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Smart Integration a Must for Canada’s Muslims

June 15, 2006 by  


By Mohamed Elmasry

The Muslim men arrested in Toronto on the weekend are innocent until proven guilty. But if and when any of them is proven guilty in a court of law, I hope and pray that Canada’s Muslims will not also be found guilty by association.

Then the question will become: Why were a few Canadian Muslim youths trying to make a political statement using violence instead of the peaceful means available in a liberal democracy like Canada?

To my knowledge, there is no academic research being done in Canada or any other Western country to address the social aspects of this problem.

In 2003, the Canadian Islamic Congress urged the federal government to allocate research funds to academia to do the needed research in partnership with the community, but we were turned down. Today, the government continues to spend lavishly on the policing side of the problem, but gives zero dollars to support well-documented university research.
Two years ago, after waiting in vain for the government to fund such research, the CIC launched its “smart integration” project despite having limited resources to do so.

Minorities are often excluded (consciously or unconsciously) from full participation in the life of the host country. As a result, they become highly self-conscious social units whose sense of belonging to a group is colored by the feeling of being distinct from society’s dominant majority.

Although the smart integration model could well prove beneficial for all of Canada’s ethnic and religious communities, it is a must for Canadian Muslims, who now stand at some 750,000 making them the nation’s largest non-Christian religious community.

Here is an example of smart integration in action. When the Canadian Islamic Congress carried out research for its 2004 Election Report, it included a position paper on 20 issues—10 national and 10 international categories. National issues included some being addressed for the first time by this community, such as health care, taxation and defense spending, while international issues also included non-traditional ones for Canadian Muslims, such as reforming the United Nations.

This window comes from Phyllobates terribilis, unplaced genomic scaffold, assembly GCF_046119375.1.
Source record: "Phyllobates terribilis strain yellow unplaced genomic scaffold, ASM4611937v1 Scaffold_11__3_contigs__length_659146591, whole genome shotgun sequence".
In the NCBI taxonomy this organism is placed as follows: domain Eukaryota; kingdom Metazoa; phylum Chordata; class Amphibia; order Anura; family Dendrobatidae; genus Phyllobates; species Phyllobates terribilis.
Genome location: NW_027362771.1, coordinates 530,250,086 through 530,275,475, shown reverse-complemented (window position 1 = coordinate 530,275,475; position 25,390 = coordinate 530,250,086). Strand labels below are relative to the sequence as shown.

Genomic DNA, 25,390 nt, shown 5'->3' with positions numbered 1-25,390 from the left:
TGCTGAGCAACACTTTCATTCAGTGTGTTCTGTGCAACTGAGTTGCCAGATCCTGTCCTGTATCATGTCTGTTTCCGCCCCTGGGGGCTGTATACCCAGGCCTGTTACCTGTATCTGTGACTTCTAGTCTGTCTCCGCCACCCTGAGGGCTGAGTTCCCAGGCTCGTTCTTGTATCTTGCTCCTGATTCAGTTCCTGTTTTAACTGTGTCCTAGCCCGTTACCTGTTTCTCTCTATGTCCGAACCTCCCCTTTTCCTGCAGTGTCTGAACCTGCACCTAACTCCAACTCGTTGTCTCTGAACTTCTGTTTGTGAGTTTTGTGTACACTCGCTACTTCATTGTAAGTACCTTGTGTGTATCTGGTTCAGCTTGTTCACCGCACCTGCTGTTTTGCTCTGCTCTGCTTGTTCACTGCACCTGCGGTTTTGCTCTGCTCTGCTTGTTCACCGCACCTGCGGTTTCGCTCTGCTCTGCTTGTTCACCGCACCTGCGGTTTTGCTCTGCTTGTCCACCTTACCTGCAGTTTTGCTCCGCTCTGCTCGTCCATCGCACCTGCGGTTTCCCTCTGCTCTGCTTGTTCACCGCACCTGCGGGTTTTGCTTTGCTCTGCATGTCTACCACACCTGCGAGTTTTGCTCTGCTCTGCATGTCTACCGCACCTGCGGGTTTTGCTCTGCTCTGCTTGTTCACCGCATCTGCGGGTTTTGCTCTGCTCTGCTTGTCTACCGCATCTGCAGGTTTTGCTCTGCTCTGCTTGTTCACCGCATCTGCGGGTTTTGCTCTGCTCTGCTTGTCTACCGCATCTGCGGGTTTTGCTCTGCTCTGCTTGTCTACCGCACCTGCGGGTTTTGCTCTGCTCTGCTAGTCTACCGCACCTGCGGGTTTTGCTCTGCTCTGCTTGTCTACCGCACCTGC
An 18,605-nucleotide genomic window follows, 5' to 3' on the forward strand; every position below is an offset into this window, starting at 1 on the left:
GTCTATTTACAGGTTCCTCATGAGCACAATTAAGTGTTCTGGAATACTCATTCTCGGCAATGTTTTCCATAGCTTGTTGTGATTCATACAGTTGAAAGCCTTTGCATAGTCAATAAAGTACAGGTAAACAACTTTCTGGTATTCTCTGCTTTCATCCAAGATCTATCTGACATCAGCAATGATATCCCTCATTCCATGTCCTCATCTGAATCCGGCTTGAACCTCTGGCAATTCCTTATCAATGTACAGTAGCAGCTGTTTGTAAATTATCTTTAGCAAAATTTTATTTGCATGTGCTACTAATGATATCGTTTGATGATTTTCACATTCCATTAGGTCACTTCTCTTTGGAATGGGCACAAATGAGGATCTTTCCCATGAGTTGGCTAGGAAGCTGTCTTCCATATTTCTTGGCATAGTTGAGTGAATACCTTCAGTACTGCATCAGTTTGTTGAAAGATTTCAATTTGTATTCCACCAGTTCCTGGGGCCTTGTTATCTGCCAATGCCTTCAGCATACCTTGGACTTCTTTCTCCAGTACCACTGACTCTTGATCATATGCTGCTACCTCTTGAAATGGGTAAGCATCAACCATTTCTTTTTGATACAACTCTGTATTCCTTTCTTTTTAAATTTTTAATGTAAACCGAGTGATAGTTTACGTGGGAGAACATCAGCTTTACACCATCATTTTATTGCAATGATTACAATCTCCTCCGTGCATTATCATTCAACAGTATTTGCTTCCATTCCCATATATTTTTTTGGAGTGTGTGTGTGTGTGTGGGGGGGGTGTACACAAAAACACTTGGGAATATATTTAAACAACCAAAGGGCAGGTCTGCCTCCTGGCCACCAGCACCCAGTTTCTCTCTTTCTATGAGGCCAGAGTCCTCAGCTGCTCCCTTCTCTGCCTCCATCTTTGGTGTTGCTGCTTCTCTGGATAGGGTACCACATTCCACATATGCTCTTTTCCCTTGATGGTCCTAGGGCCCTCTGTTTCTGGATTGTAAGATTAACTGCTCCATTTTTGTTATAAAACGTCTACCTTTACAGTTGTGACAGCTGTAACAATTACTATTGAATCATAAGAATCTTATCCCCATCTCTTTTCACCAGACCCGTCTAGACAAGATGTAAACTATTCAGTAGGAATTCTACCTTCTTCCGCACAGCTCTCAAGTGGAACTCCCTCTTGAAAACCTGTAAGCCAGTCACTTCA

The report specifically tried to promote “informed, committed, multi-issue voting,” urging Canadian Muslims to vote by reminding them that it is both one’s civic and religious duty to do so. Muslims are taught that bearing witness for (i.e. supporting) the best candidate will be divinely rewarded.

As result, for the first time in more than 50 years, the percentage of eligible Canadian Muslims who voted in the 2004 federal election was higher than the national average of 61%. This was a practical and successful exercise in smart integration. By becoming informed, committed, multi-issue voters, Canadian Muslims proved on Election Day 2004 that they could simultaneously be good Muslims and good Canadians.

But post 9/11, Canada nevertheless has created an extremely challenging environment for Muslims and has increased the urgency of accelerating the smart integration movement. Imported extremist religious and political ideologies from their (or their parents’) countries of origin are still dominant in some Canadian communities and are hindering smart integration; the result in some cases has been division, fragmentation, increased isolation, and in a few instances, destructive fanaticism.

In response to these challenges, many post-9/11 Canadian Muslims are trying to break away from such ideologies, because they are simply not an appropriate or constructive fit for the time and place in which we live. Because the civil liberties of Canadian Muslims are eroding, they feel they cannot afford to follow the road of either assimilation or isolation.
The Canadian Islamic Congress has worked to link associated current events with smart integration, such as when it called for the community to embrace “smart integration beyond condemnation” in response to recent terrorist acts in the U.S., Spain and London.

Over the 2005 Labour Day weekend, the CIC hosted an intensive two-day short course for Muslims—imams, teachers, leaders, men and women, youth and seniors—covering such subjects as Canadian history, law, political system, the media, family counseling and Islamic Law. The course—a first in Canada—was well-received, with women comprising fully one-third of the participants.

As a guest imam, I annually present sermons and talks on our smart integration model at some 50 mosques across the country; these are attended by about 50,000 Canadian Muslims and positive feedback is by far the majority response.

The smart integration model allows a minority to be considered an asset, thereby leading to positive feedback that benefits society at large. In the case of Canadian Muslims, smartly integrated individuals and communities are a must.

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